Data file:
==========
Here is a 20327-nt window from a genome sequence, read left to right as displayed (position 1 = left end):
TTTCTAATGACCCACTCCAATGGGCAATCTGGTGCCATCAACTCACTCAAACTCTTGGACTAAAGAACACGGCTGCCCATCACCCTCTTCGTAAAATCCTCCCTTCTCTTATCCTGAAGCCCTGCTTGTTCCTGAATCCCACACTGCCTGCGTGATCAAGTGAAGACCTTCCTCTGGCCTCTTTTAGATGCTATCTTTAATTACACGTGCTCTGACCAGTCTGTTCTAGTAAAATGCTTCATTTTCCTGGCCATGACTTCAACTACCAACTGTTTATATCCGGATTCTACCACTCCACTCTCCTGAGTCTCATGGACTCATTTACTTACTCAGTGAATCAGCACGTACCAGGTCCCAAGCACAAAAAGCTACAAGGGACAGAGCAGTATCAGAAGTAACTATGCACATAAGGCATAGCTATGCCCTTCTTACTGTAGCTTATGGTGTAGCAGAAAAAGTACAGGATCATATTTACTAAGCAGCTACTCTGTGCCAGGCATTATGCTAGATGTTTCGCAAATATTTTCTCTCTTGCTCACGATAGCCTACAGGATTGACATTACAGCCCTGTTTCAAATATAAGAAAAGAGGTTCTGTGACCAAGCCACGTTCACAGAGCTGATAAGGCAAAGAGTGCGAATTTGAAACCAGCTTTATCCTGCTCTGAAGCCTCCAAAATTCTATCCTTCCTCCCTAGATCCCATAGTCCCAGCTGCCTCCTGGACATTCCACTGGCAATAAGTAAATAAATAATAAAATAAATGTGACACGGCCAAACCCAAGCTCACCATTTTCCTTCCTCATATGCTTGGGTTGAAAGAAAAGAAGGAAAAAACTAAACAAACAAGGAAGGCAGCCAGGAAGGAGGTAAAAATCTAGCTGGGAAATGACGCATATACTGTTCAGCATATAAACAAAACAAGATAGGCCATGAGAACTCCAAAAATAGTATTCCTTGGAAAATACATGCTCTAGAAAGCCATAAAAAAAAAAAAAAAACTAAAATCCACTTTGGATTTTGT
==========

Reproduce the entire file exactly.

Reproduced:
Here is a 20327-nt window from a genome sequence, read left to right as displayed (position 1 = left end):
TTTCTAATGACCCACTCCAATGGGCAATCTGGTGCCATCAACTCACTCAAACTCTTGGACTAAAGAACACGGCTGCCCATCACCCTCTTCGTAAAATCCTCCCTTCTCTTATCCTGAAGCCCTGCTTGTTCCTGAATCCCACACTGCCTGCGTGATCAAGTGAAGACCTTCCTCTGGCCTCTTTTAGATGCTATCTTTAATTACACGTGCTCTGACCAGTCTGTTCTAGTAAAATGCTTCATTTTCCTGGCCATGACTTCAACTACCAACTGTTTATATCCGGATTCTACCACTCCACTCTCCTGAGTCTCATGGACTCATTTACTTACTCAGTGAATCAGCACGTACCAGGTCCCAAGCACAAAAAGCTACAAGGGACAGAGCAGTATCAGAAGTAACTATGCACATAAGGCATAGCTATGCCCTTCTTACTGTAGCTTATGGTGTAGCAGAAAAAGTACAGGATCATATTTACTAAGCAGCTACTCTGTGCCAGGCATTATGCTAGATGTTTCGCAAATATTTTCTCTCTTGCTCACGATAGCCTACAGGATTGACATTACAGCCCTGTTTCAAATATAAGAAAAGAGGTTCTGTGACCAAGCCACGTTCACAGAGCTGATAAGGCAAAGAGTGCGAATTTGAAACCAGCTTTATCCTGCTCTGAAGCCTCCAAAATTCTATCCTTCCTCCCTAGATCCCATAGTCCCAGCTGCCTCCTGGACATTCCACTGGCAATAAGTAAATAAATAATAAAATAAATGTGACACGGCCAAACCCAAGCTCACCATTTTCCTTCCTCATATGCTTGGGTTGAAAGAAAAGAAGGAAAAAACTAAACAAACAAGGAAGGCAGCCAGGAAGGAGGTAAAAATCTAGCTGGGAAATGACGCATATACTGTTCAGCATATAAACAAAACAAGATAGGCCATGAGAACTCCAAAAATAGTATTCCTTGGAAAATACATGCTCTAGAAAGCCATAAAAAAAAAAAAAAAACTAAAATCCACTTTGGATTTTGT